A 1930s Rickenbacher Spanish Model B 6-string with a Kauffman Vib-Rola.Photo by Robert Corwin.

Whether it’s used to add a shimmering vibe to a cloud of ethereal chords, impart a seasick feel to a surf riff, or unleash a sonic assault of bowel-rattling divebombs, the tremolo bar has played a huge role in the guitar’s capabilities as an expressive instrument. It’s difficult to imagine a modern musical genre that wouldn’t sound a lot different without the remarkable range of textures that a deftly used tremolo can yield. To celebrate the contributions of this wonderful piece of hardware—and the brilliant minds that made it possible—let’s look at the tremolo systems that changed not just the way guitar is played, but the entire musical landscape since the 1930s.

First, some nomenclature: Although many use the terms “tremolo” and “vibrato” interchangeably, they aren’t always synonymous. There are different types of tremolo: On bowed string instruments, tremolo can refer to rapid reiteration of the same note, or movement between two notes (sometimes called “tremolando”). This explains why the fast picking at around the 0:30 mark in Edward Van Halen’s “Eruption” is often called “tremolo picking.” But with some instruments, including guitar and organs, “tremolo” refers to a variation in volume—which explains why famous amplitude-modulating pedals like the Demeter Tremulator and Fulltone’s Supa-Trem2 are named as they are.

The tremolo bar’s origins go back to the 1930s, around the time the electric guitar was born.

Confused yet? That’s only half the picture. Those who insist tremolo is a volume-related musical effect will tell you that, theoretically, vibrato refers to pitch fluctuation. But try keeping that straight in your head the next time you’re playing a Strat outfitted with Fender’s pitch-altering “Synchronized Tremolo” through a Twin Reverb equipped with the company’s deliciously hypnotic volume-modulating circuit labeled…“vibrato.”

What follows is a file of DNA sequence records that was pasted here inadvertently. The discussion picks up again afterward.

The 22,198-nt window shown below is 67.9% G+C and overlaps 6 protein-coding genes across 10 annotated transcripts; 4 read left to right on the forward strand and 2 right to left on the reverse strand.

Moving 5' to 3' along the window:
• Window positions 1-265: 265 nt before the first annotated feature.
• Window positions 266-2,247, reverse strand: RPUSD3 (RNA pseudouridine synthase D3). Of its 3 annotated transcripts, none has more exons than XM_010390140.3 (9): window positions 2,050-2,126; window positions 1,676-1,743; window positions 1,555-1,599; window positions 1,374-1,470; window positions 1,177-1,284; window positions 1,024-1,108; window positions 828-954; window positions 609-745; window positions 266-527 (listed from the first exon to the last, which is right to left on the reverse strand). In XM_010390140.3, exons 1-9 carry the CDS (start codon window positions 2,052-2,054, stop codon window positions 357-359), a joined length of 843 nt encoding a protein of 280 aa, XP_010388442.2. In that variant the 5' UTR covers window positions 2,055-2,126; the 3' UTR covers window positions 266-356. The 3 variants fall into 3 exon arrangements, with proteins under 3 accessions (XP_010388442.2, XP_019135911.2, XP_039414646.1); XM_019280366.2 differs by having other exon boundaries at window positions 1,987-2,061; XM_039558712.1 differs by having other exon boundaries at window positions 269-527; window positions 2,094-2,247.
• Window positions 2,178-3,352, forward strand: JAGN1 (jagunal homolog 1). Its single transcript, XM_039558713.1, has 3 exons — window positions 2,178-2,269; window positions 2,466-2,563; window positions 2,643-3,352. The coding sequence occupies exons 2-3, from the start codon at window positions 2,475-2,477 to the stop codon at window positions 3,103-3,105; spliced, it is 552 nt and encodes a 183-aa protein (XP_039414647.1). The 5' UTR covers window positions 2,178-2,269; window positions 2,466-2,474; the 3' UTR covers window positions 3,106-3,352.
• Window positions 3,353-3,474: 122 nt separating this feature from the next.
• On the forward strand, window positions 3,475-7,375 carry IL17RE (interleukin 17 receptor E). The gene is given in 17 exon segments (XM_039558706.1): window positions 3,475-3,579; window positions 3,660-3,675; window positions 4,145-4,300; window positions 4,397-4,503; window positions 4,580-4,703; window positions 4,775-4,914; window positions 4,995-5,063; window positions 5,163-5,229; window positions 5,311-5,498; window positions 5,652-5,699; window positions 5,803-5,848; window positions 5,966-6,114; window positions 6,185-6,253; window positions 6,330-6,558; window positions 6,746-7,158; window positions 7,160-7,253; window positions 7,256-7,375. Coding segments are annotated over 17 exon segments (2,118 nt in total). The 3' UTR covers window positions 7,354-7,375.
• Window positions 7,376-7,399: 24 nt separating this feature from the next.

The Good Doc’s Vib-Rola The tremolo bar’s origins go back to the 1930s, around the time the electric guitar was born. In 1935, Clayton Orr “Doc” Kauffman was aiming to replicate the sound of a Hawaiian steel guitar. He invented the Kauffman Vib-Rola, one of the first incarnations of a vibrato tailpiece. Initially, the Epiphone guitar company had exclusive distribution rights, even installing the Vib-Rola on some of its acoustic guitars. Before long, though, Rickenbacker (which still went by the original German spelling: Rickenbacher) took over the rights and began installing Vib-Rolas on its Electro Spanish guitars, as well as its lap-steel guitars. A little later, the Rickenbacher Vib-Rola Spanish, a variant of the Electro Spanish, featured a bar-less, motorized version of the Vib-Rola with knobs for speed and volume.

The Vib-Rola earned its place in the annals of tremolo-bar history by ending up on the 1958 Rickenbacker 325, which John Lennon used as the Beatles began their ascent to the pop throne. However, because the Vib-Rola was seemingly incapable of smoothly returning to correct pitch after even light use, it never became as timeless as the Fab Four’s discography. When Lennon returned to Liverpool, he went to Hessy’s Music Centre to have the Vib-Rola replaced with a unit that avoided many of the problems associated with Doc Kauffman’s design.